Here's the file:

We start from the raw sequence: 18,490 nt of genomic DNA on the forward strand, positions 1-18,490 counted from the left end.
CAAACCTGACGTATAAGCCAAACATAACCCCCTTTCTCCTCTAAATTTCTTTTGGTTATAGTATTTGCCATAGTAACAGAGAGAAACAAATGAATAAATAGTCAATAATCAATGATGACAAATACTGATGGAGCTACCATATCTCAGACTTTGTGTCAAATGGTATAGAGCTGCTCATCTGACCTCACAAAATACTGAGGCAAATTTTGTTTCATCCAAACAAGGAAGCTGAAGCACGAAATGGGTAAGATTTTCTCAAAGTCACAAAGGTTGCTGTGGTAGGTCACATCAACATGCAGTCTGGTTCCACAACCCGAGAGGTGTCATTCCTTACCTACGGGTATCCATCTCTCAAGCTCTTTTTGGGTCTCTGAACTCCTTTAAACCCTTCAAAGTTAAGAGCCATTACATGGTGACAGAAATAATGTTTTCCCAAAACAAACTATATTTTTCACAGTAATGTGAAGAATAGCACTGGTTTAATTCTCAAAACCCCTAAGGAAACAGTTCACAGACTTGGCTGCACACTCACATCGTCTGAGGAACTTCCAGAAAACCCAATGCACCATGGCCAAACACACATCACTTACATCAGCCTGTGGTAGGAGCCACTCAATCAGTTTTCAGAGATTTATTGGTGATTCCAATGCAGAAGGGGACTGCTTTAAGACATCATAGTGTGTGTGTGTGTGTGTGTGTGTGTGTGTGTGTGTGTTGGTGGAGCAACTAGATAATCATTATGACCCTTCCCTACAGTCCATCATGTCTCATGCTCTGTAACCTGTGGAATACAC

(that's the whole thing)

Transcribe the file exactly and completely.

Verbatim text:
We start from the raw sequence: 18,490 nt of genomic DNA on the forward strand, positions 1-18,490 counted from the left end.
CAAACCTGACGTATAAGCCAAACATAACCCCCTTTCTCCTCTAAATTTCTTTTGGTTATAGTATTTGCCATAGTAACAGAGAGAAACAAATGAATAAATAGTCAATAATCAATGATGACAAATACTGATGGAGCTACCATATCTCAGACTTTGTGTCAAATGGTATAGAGCTGCTCATCTGACCTCACAAAATACTGAGGCAAATTTTGTTTCATCCAAACAAGGAAGCTGAAGCACGAAATGGGTAAGATTTTCTCAAAGTCACAAAGGTTGCTGTGGTAGGTCACATCAACATGCAGTCTGGTTCCACAACCCGAGAGGTGTCATTCCTTACCTACGGGTATCCATCTCTCAAGCTCTTTTTGGGTCTCTGAACTCCTTTAAACCCTTCAAAGTTAAGAGCCATTACATGGTGACAGAAATAATGTTTTCCCAAAACAAACTATATTTTTCACAGTAATGTGAAGAATAGCACTGGTTTAATTCTCAAAACCCCTAAGGAAACAGTTCACAGACTTGGCTGCACACTCACATCGTCTGAGGAACTTCCAGAAAACCCAATGCACCATGGCCAAACACACATCACTTACATCAGCCTGTGGTAGGAGCCACTCAATCAGTTTTCAGAGATTTATTGGTGATTCCAATGCAGAAGGGGACTGCTTTAAGACATCATAGTGTGTGTGTGTGTGTGTGTGTGTGTGTGTGTGTGTGTTGGTGGAGCAACTAGATAATCATTATGACCCTTCCCTACAGTCCATCATGTCTCATGCTCTGTAACCTGTGGAATACAC